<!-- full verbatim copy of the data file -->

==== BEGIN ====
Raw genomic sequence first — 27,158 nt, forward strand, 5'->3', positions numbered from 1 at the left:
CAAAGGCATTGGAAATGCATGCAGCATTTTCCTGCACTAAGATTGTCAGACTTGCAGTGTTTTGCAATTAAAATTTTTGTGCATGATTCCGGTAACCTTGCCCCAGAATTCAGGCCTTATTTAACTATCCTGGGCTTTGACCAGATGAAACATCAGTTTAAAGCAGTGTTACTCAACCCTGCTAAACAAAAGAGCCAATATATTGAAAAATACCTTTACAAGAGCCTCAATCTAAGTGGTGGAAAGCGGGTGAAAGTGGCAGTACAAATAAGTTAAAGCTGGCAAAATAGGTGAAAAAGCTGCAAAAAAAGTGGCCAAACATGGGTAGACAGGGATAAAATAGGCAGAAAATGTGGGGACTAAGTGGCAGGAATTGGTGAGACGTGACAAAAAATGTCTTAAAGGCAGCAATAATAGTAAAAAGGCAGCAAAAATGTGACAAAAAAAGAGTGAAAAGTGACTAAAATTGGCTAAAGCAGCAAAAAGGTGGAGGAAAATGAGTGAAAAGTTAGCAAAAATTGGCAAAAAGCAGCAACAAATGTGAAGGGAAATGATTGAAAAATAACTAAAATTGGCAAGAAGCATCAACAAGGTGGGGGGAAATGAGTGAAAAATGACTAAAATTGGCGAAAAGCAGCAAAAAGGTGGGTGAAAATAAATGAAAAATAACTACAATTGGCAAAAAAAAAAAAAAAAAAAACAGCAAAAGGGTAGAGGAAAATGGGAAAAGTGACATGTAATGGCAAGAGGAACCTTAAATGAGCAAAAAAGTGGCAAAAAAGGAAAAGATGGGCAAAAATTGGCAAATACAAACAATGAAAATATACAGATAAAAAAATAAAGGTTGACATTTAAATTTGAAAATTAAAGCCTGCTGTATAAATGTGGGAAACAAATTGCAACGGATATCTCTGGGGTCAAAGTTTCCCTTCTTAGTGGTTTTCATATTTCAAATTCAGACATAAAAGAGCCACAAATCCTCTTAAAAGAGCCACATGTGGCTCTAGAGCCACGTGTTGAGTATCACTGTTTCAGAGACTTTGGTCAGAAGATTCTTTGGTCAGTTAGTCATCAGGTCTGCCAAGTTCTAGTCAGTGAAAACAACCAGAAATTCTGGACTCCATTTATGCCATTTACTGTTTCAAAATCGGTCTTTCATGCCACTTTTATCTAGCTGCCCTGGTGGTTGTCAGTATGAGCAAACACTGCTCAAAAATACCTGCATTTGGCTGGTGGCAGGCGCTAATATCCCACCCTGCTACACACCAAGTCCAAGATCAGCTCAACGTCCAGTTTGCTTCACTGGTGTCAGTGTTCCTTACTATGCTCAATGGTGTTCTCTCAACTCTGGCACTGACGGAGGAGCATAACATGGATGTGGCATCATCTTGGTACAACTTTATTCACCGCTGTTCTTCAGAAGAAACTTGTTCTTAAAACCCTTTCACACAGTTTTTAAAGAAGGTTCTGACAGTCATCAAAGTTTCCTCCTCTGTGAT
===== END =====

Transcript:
Raw genomic sequence first — 27,158 nt, forward strand, 5'->3', positions numbered from 1 at the left:
CAAAGGCATTGGAAATGCATGCAGCATTTTCCTGCACTAAGATTGTCAGACTTGCAGTGTTTTGCAATTAAAATTTTTGTGCATGATTCCGGTAACCTTGCCCCAGAATTCAGGCCTTATTTAACTATCCTGGGCTTTGACCAGATGAAACATCAGTTTAAAGCAGTGTTACTCAACCCTGCTAAACAAAAGAGCCAATATATTGAAAAATACCTTTACAAGAGCCTCAATCTAAGTGGTGGAAAGCGGGTGAAAGTGGCAGTACAAATAAGTTAAAGCTGGCAAAATAGGTGAAAAAGCTGCAAAAAAAGTGGCCAAACATGGGTAGACAGGGATAAAATAGGCAGAAAATGTGGGGACTAAGTGGCAGGAATTGGTGAGACGTGACAAAAAATGTCTTAAAGGCAGCAATAATAGTAAAAAGGCAGCAAAAATGTGACAAAAAAAGAGTGAAAAGTGACTAAAATTGGCTAAAGCAGCAAAAAGGTGGAGGAAAATGAGTGAAAAGTTAGCAAAAATTGGCAAAAAGCAGCAACAAATGTGAAGGGAAATGATTGAAAAATAACTAAAATTGGCAAGAAGCATCAACAAGGTGGGGGGAAATGAGTGAAAAATGACTAAAATTGGCGAAAAGCAGCAAAAAGGTGGGTGAAAATAAATGAAAAATAACTACAATTGGCAAAAAAAAAAAAAAAAAAAACAGCAAAAGGGTAGAGGAAAATGGGAAAAGTGACATGTAATGGCAAGAGGAACCTTAAATGAGCAAAAAAGTGGCAAAAAAGGAAAAGATGGGCAAAAATTGGCAAATACAAACAATGAAAATATACAGATAAAAAAATAAAGGTTGACATTTAAATTTGAAAATTAAAGCCTGCTGTATAAATGTGGGAAACAAATTGCAACGGATATCTCTGGGGTCAAAGTTTCCCTTCTTAGTGGTTTTCATATTTCAAATTCAGACATAAAAGAGCCACAAATCCTCTTAAAAGAGCCACATGTGGCTCTAGAGCCACGTGTTGAGTATCACTGTTTCAGAGACTTTGGTCAGAAGATTCTTTGGTCAGTTAGTCATCAGGTCTGCCAAGTTCTAGTCAGTGAAAACAACCAGAAATTCTGGACTCCATTTATGCCATTTACTGTTTCAAAATCGGTCTTTCATGCCACTTTTATCTAGCTGCCCTGGTGGTTGTCAGTATGAGCAAACACTGCTCAAAAATACCTGCATTTGGCTGGTGGCAGGCGCTAATATCCCACCCTGCTACACACCAAGTCCAAGATCAGCTCAACGTCCAGTTTGCTTCACTGGTGTCAGTGTTCCTTACTATGCTCAATGGTGTTCTCTCAACTCTGGCACTGACGGAGGAGCATAACATGGATGTGGCATCATCTTGGTACAACTTTATTCACCGCTGTTCTTCAGAAGAAACTTGTTCTTAAAACCCTTTCACACAGTTTTTAAAGAAGGTTCTGACAGTCATCAAAGTTTCCTCCTCTGTGAT